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J Pers Soc Psychol. 2006 Jul;91(1):1-15.

Alone but feeling no pain: Effects of social exclusion on physical pain tolerance and pain threshold, affective forecasting, and interpersonal empathy.

Author information

1
Department of Psychology, Florida State University, Tallahassee, FL 32306-1270, USA. dewall@darwin.psy.fsu.edu

Abstract

Prior findings of emotional numbness (rather than distress) among socially excluded persons led the authors to investigate whether exclusion causes a far-reaching insensitivity to both physical and emotional pain. Experiments 1-4 showed that receiving an ostensibly diagnostic forecast of a lonesome future life reduced sensitivity to physical pain, as indicated by both (higher) thresholds and tolerance. Exclusion also caused emotional insensitivity, as indicated by reductions in affective forecasting of joy or woe over a future football outcome (Experiment 3), as well as lesser empathizing with another person's suffering from either romantic breakup (Experiment 4) or a broken leg (Experiment 5). The insensitivities to pain and emotion were highly intercorrelated.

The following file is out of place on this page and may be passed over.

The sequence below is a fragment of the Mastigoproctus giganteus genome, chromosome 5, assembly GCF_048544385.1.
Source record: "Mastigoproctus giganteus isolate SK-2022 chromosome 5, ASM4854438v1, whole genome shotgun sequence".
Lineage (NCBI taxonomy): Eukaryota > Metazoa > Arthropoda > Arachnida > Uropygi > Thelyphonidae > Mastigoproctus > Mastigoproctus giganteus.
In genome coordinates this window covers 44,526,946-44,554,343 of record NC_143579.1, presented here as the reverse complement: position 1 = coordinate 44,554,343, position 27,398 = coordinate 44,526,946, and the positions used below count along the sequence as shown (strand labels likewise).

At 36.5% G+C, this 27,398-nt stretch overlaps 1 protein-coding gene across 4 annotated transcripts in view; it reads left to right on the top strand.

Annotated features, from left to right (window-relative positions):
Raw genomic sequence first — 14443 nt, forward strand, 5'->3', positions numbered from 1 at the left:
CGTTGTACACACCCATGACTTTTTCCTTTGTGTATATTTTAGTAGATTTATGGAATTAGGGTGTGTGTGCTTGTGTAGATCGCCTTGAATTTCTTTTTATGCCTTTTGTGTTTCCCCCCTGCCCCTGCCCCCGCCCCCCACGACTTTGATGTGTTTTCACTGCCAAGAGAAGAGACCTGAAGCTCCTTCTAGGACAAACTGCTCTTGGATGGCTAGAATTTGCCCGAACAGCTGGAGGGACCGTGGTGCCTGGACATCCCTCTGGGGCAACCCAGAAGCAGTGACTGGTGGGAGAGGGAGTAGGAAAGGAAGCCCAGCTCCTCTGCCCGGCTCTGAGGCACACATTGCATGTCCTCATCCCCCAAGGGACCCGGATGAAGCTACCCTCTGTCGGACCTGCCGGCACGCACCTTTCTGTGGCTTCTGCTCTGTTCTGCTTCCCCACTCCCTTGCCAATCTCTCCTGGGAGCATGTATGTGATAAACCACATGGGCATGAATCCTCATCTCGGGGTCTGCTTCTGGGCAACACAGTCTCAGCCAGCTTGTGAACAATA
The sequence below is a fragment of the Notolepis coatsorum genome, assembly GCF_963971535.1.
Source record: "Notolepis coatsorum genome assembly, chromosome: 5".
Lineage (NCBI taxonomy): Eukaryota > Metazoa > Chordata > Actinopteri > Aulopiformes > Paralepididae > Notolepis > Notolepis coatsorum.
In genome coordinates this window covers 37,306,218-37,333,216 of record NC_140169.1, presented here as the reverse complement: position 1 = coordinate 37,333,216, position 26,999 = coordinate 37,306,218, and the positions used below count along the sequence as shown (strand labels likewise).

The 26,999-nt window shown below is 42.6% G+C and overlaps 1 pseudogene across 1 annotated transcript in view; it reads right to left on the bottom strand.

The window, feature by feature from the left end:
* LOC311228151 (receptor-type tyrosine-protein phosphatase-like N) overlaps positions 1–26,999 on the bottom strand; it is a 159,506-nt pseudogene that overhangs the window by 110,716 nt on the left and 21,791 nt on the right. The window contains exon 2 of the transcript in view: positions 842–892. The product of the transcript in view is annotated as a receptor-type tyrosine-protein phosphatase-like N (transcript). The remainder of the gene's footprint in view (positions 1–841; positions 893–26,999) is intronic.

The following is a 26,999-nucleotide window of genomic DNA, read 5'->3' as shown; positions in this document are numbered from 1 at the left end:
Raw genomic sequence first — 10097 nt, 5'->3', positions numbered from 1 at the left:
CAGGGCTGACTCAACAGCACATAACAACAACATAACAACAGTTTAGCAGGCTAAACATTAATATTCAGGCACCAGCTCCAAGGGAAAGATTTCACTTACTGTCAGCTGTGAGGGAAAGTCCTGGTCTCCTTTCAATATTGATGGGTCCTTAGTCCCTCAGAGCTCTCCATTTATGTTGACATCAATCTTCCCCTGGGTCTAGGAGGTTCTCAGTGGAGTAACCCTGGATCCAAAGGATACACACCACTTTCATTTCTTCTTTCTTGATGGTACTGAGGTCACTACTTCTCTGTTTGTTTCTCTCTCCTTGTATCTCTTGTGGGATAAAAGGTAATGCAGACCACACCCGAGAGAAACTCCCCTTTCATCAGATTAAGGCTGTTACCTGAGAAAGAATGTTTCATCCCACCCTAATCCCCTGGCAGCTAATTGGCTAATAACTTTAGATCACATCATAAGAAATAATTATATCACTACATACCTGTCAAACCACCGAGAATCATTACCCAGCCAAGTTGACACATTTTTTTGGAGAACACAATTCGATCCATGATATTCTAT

PMID:
16834476
DOI:
10.1037/0022-3514.91.1.1
[Indexed for MEDLINE]

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